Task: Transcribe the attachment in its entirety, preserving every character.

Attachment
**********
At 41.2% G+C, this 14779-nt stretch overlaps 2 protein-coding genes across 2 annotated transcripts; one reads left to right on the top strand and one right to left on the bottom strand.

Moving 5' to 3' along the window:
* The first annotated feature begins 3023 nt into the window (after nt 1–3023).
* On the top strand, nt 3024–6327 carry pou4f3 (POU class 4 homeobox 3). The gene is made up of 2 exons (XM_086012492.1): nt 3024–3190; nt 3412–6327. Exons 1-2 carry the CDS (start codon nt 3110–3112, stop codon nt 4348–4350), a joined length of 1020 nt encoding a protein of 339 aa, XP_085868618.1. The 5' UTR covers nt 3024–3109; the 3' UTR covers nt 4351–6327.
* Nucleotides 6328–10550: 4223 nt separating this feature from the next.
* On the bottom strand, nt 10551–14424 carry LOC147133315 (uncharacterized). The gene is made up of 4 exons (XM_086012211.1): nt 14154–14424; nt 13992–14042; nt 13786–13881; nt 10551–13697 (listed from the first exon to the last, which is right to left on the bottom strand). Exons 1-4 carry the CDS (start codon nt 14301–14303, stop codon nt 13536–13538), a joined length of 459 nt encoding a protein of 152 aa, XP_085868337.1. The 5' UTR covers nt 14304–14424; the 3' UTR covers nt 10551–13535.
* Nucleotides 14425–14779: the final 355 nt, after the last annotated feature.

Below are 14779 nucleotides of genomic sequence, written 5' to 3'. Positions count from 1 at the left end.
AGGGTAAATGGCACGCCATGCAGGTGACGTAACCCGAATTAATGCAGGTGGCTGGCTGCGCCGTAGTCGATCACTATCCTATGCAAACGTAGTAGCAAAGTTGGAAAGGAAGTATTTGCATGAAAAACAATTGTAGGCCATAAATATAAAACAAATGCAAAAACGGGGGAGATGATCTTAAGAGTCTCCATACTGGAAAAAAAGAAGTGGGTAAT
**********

At 41.2% G+C, this 14779-nt stretch overlaps 2 protein-coding genes across 2 annotated transcripts; one reads left to right on the top strand and one right to left on the bottom strand.

Moving 5' to 3' along the window:
* The first annotated feature begins 3023 nt into the window (after nt 1–3023).
* On the top strand, nt 3024–6327 carry pou4f3 (POU class 4 homeobox 3). The gene is made up of 2 exons (XM_086012492.1): nt 3024–3190; nt 3412–6327. Exons 1-2 carry the CDS (start codon nt 3110–3112, stop codon nt 4348–4350), a joined length of 1020 nt encoding a protein of 339 aa, XP_085868618.1. The 5' UTR covers nt 3024–3109; the 3' UTR covers nt 4351–6327.
* Nucleotides 6328–10550: 4223 nt separating this feature from the next.
* On the bottom strand, nt 10551–14424 carry LOC147133315 (uncharacterized). The gene is made up of 4 exons (XM_086012211.1): nt 14154–14424; nt 13992–14042; nt 13786–13881; nt 10551–13697 (listed from the first exon to the last, which is right to left on the bottom strand). Exons 1-4 carry the CDS (start codon nt 14301–14303, stop codon nt 13536–13538), a joined length of 459 nt encoding a protein of 152 aa, XP_085868337.1. The 5' UTR covers nt 14304–14424; the 3' UTR covers nt 10551–13535.
* Nucleotides 14425–14779: the final 355 nt, after the last annotated feature.

Below are 14779 nucleotides of genomic sequence, written 5' to 3'. Positions count from 1 at the left end.
AGGGTAAATGGCACGCCATGCAGGTGACGTAACCCGAATTAATGCAGGTGGCTGGCTGCGCCGTAGTCGATCACTATCCTATGCAAACGTAGTAGCAAAGTTGGAAAGGAAGTATTTGCATGAAAAACAATTGTAGGCCATAAATATAAAACAAATGCAAAAACGGGGGAGATGATCTTAAGAGTCTCCATACTGGAAAAAAAGAAGTGGGTAAT